Hare's later stories and articles were published in Illustrated
London News and The Law Journal.
Best Detective Stories of Cyril Hare
(1959; US title: Death Among Friends and Other Detetive Stories, 1959), included two Pettigrew adventures and an
introduction by Michael Gilbert, his friend and fellow-lawyer. Hare's Tragedy
fell in the hands of Gilbert in 1943 while he was a prisoner of war on
the Adriatic coast of Italy. "It was in such circumstances that an
orderly delivered to us, one day, along with our lunch of pasta and diced meat-loaf, a tattered copy of Tragedy at Law.
The excitement was intense. The only other reading matter available to
us at the time was a week-old Italian newspaper devoted to accounts of
Axis victories in Sicily and Pantellaria, and a Complete Works of
Milton." (Ibid., p. 7) The book inspired
Gilbert later in his career as a mystery
writer. According to Gilbert, Hare had a striking physical resemblance
to Sherlock Holmes: "The thin, inquisive nose, the intellectual
forehead, the piercing eye, the Oxford common-room voice." (Ibid., p. 8)
Hare was not a prolific short story writer, but he nevertheless contributed stories to three CWA (the Crime Writers' Association) anthologies, Choise of Weapons (1958), edited by Michael Gilbert, Planned Departures (1958), edited by Elizabeth Ferrars, and Some Like Them Dead (1960), edited by Roy Vickers. 'Name of Smith' (1952), first published in the Evening Standard, illustarates Hare's ability to inject into his stories questions about truth and justice without being didactic. Based mostly on dialogue, it tells of a judge, "an old ruffian," whose soft side is revealed to his colleagues only after his death. The story was reperinted in Mysterious Pleasures (2003), celebrating the 50th anniversary of CWA. In 'An Unpleasant Man,' set in an English village close to an American airbase, the detective sergeant solves a crime, when the murdered makes a mistake by using an American expression.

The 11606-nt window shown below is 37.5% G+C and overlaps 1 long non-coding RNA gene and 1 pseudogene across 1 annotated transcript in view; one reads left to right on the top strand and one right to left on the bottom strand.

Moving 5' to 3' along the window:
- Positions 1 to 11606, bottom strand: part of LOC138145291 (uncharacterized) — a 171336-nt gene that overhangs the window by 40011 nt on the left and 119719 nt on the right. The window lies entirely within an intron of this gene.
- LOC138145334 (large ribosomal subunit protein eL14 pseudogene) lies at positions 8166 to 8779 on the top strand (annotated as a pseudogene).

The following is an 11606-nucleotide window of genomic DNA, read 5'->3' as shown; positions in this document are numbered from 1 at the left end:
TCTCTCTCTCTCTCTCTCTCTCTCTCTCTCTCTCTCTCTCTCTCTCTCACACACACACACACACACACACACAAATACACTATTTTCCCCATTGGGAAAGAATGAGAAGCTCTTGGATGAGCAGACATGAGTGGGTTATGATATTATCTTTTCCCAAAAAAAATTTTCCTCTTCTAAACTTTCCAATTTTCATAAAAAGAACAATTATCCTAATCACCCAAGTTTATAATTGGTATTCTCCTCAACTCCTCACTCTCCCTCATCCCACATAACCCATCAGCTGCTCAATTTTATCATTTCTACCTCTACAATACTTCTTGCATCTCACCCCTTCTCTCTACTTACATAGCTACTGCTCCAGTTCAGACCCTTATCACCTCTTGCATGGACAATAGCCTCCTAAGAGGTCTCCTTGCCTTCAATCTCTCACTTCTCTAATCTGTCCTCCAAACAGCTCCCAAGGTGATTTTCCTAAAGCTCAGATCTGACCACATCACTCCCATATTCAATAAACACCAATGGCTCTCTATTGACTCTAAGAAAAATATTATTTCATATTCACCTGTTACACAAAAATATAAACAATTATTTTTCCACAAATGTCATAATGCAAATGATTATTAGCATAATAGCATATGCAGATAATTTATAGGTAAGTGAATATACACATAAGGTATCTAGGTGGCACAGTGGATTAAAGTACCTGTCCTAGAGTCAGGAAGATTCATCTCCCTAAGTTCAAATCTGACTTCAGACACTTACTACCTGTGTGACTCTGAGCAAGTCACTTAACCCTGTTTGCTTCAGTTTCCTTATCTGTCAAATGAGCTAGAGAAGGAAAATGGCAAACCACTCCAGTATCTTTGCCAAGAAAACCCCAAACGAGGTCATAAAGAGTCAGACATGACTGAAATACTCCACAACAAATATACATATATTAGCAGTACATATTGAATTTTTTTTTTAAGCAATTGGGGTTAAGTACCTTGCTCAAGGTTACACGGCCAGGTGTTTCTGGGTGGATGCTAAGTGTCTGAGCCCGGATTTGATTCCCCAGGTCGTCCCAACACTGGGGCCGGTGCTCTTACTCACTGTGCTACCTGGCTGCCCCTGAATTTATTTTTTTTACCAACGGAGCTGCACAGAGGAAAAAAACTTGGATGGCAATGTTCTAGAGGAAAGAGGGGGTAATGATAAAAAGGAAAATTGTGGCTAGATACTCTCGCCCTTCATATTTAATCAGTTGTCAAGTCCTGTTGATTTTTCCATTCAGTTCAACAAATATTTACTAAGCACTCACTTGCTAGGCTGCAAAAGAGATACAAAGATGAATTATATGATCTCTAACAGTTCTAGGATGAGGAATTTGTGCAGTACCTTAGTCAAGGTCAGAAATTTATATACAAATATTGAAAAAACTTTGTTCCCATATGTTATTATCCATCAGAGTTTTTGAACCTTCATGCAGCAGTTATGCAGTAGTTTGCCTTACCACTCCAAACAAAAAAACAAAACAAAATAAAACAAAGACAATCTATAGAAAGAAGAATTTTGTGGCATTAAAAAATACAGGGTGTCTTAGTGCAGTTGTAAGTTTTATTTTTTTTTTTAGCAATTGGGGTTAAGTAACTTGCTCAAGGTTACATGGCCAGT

For further reading: Encyclopedia of Mystery and Detection by Chris Steinbrunner, Otto Penzler (1976); 'Hare, Cyril' by Charles Shibuk, in Twentieth Century Crime & Mystery Writers, edited by John M. Reilly (1980); 'Tragedy at Law by Cyril Hare (1942),' in Crime & Mystery: The 100 Best Books by H.R.F. Keating (1987); 'Hare, Cyril,' in The Encyclopedia of Murder and Mystery by Bruce F. Murphy (1999); 'Hare, Cyril,' by Martin Edwards, in Whodunit?: A Who's Who in Crime & Mystery Writing, edited by Rosemary Herbert (2003); 'Cyril Hare (1900-58) UK,' in 100 Must-Read Crime Novels by Richard Shepard and Nick Rennison (2010); The Golden Age of Murder: The Mystery of the Writers Who Invented the Modern Detective Story by Martin Edwards (2015); The Legal Thriller from Gardner to Grisham: See you in Court! by Lars Ole Sauerberg (2016) - See other lawyer-authors: Erle Stanley Gardner, Michael Gilbert